In flower:
Narcissi, hyacinths, early tulips, freesias and anemones under cover, wallflowers, hellebores, polyanthus and alstroemeria (under cover).

Seasonal produce:
Don’t forget the Keep it Local Food & Produce Market runs at Coolings on every fourth Saturday of the month from 9am – 1pm. You will find stalls selling fresh, seasonal, locally sourced or made foods. Tip top fresh meat, fish, bread and cakes, fruit and vegetables grown for flavour rather than volume, juicy jams and chutneys and varieties of locally brewed beers. We look forward to their next visit on 23rd March 2019.


IN THE KITCHEN


Tom’s Leek and Potato Soup:
serves 6-7

6 large firm leeks
4 large Maris Piper potatoes
1 large white onion
5-6 cloves of garlic
3 sticks of celery
4 spring onions
3 cubes of veg stock (oxo)
Salt and pepper
150ml double cream
30ml veg cooking oil
3 litres of water

To make my Leek and Potato Soup we first need to roughly chop all veg ready for sautéing (roughly chop potatoes as well except keep this aside to add later). After dicing the veg wash it thoroughly under cold running water to clean it and remove any contaminants.
Place a heavy based saucepan on a high heat and add the oil. Heat up for 2 minutes, add all of your vegetables except the potato and sauté for 6-7 minutes, add the water, potatoes and stock cubes and bring to the boil for 45 minutes.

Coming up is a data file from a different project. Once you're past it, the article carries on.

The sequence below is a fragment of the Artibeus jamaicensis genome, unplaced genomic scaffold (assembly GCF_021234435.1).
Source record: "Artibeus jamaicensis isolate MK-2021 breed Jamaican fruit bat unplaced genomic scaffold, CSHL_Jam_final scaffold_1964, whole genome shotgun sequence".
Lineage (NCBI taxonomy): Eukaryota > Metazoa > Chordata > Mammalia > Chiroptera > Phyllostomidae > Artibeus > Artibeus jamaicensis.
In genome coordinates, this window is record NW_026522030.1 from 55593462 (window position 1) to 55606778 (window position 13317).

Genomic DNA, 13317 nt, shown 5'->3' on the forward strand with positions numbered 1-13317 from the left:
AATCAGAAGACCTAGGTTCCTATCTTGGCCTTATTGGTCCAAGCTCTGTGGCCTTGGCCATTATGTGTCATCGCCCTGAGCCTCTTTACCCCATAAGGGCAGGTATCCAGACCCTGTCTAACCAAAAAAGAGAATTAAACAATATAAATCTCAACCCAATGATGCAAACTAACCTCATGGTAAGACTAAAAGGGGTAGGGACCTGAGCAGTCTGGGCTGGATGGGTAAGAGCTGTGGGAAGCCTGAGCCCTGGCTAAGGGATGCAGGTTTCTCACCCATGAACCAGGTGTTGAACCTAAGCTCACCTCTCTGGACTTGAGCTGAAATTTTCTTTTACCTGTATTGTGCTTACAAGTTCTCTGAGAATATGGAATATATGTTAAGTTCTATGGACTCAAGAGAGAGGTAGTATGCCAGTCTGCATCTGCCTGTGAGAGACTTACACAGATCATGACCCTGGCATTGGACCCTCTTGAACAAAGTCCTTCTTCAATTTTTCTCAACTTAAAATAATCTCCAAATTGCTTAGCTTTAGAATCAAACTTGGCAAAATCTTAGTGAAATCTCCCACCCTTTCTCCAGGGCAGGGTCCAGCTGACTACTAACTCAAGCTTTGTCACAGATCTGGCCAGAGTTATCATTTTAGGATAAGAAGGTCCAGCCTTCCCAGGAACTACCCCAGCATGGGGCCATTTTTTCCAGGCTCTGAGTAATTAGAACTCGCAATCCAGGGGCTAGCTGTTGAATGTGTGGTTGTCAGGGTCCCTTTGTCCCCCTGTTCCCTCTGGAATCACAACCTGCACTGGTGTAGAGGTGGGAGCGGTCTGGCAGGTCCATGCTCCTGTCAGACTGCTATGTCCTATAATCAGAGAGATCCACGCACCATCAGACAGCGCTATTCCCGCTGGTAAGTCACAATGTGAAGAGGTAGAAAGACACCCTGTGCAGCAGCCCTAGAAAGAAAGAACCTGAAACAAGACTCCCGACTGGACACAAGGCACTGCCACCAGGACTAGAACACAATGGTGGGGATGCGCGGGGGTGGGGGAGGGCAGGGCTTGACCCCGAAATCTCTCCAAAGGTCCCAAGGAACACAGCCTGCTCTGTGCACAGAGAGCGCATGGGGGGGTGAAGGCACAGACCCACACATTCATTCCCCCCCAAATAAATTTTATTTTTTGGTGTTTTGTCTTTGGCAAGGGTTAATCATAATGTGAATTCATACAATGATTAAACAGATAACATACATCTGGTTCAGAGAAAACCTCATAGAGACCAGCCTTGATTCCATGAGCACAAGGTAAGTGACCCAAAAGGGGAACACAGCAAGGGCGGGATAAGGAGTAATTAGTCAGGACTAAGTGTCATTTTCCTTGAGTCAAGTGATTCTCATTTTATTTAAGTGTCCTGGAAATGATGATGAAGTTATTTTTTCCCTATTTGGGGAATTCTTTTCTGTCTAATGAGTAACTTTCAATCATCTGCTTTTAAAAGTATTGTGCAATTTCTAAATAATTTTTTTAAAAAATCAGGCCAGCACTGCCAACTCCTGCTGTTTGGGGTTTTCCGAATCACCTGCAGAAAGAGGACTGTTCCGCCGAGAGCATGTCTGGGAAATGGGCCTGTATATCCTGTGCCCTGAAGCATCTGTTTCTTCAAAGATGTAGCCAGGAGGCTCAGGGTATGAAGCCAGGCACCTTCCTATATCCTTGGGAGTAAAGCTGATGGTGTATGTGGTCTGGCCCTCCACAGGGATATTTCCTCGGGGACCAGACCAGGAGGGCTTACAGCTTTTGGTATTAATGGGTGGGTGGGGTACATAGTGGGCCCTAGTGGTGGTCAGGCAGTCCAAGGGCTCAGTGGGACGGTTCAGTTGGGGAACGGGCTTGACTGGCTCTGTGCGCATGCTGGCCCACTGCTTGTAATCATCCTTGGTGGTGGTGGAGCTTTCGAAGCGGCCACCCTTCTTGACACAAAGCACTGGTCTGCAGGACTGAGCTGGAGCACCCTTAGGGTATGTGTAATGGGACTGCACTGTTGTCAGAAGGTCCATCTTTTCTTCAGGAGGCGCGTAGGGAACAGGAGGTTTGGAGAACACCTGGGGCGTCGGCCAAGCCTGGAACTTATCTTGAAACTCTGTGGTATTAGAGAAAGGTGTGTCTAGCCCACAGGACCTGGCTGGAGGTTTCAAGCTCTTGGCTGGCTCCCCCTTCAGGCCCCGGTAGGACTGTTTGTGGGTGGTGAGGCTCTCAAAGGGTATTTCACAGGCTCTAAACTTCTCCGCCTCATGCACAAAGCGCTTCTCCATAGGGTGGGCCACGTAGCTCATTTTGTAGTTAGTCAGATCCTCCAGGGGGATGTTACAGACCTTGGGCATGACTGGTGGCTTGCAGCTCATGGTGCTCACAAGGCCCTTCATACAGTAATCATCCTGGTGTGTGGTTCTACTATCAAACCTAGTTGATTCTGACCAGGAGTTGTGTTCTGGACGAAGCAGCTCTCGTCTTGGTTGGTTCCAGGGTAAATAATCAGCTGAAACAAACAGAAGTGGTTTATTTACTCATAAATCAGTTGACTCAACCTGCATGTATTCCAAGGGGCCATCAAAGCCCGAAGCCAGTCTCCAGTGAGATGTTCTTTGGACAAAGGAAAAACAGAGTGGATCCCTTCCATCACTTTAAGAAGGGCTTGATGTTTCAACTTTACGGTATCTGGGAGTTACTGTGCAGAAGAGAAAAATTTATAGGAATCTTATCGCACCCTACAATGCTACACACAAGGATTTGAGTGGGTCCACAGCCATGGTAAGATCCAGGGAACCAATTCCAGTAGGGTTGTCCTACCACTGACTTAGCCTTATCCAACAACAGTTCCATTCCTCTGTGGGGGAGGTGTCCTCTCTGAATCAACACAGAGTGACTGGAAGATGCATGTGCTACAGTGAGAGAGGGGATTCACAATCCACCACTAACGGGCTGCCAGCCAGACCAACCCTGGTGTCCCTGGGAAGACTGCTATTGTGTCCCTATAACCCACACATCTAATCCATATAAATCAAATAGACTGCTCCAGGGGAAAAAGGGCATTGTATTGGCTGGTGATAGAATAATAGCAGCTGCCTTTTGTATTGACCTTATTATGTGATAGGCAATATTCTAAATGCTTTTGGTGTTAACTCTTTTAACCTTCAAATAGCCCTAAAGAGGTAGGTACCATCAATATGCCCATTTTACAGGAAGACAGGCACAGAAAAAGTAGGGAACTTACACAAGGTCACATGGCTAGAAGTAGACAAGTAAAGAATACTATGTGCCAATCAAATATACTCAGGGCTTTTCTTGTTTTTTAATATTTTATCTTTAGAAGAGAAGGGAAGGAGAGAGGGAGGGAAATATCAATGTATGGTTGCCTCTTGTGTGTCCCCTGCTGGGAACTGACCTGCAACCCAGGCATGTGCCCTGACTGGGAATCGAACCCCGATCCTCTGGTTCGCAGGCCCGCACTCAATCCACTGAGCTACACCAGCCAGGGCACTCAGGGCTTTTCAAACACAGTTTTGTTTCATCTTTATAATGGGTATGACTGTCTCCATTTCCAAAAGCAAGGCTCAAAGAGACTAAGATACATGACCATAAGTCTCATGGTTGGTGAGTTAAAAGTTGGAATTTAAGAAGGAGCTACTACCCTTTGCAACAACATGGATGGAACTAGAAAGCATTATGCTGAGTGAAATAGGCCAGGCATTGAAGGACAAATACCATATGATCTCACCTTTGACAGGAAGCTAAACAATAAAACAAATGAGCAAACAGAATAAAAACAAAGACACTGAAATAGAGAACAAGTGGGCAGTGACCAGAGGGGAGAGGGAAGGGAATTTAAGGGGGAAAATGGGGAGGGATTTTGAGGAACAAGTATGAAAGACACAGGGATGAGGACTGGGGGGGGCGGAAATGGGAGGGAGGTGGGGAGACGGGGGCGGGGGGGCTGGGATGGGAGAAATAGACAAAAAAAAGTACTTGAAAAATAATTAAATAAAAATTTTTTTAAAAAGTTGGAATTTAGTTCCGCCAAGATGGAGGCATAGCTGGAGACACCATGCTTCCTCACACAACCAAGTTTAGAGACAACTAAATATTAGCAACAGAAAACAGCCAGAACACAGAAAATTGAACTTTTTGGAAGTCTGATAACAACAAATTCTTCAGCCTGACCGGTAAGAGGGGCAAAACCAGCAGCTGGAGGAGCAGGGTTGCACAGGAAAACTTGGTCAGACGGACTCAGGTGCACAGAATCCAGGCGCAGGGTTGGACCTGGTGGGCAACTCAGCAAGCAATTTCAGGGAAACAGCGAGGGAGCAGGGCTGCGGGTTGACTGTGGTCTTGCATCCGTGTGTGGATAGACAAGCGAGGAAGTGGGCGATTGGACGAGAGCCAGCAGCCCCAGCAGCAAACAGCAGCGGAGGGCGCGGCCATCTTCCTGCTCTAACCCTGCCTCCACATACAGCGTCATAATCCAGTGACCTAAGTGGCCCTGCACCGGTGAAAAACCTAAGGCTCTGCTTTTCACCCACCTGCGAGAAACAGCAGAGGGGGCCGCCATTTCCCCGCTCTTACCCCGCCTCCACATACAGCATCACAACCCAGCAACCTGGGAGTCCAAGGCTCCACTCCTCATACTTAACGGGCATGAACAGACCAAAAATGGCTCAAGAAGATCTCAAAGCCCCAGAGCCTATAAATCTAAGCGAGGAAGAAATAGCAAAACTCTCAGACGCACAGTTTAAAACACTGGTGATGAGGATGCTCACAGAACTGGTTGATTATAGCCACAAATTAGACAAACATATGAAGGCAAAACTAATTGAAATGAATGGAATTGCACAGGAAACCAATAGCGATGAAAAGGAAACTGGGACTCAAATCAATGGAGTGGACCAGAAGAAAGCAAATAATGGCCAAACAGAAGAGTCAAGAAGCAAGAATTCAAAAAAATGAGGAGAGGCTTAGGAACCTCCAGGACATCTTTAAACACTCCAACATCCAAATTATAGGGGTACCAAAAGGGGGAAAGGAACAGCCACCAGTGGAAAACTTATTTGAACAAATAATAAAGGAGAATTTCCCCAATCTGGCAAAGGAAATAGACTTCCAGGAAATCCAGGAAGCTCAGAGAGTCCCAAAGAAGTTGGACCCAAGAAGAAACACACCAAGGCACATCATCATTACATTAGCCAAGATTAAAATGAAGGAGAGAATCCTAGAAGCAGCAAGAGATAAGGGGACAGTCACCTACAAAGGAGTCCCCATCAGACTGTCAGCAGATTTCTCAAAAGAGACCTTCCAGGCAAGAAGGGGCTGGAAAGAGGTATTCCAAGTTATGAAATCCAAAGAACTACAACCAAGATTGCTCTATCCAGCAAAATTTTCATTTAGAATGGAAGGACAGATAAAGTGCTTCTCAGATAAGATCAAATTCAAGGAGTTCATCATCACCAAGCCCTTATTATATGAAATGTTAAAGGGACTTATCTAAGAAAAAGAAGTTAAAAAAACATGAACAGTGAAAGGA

Remove from the heat and using a stick blender 'blitz' the soup slowly adding in the double cream until a thick soup/ puree consistency has been achieved.

Season with table salt and freshly cracked black pepper to taste and serve to your guests with a large toasted piece of rustic bread.

Recipe supplied by Tom Williams, Arthurs Head Chef.


OTHER JOBS TO CONSIDER:

GENERAL MAINTENANCE
It’s a great time to construct or modify rock gardens and to plant them up with some of our fabulous looking alpines.


Regularly check your greenhouse heaters are working efficiently as you don’t want to lose all your seedlings. Plus, it’s a great time to re-surface paths before they become overgrown with plants and it might be time to dig out the pressure washer and remove dirt and algae from walls, paving and patios ready for all your summer dining and BBQs.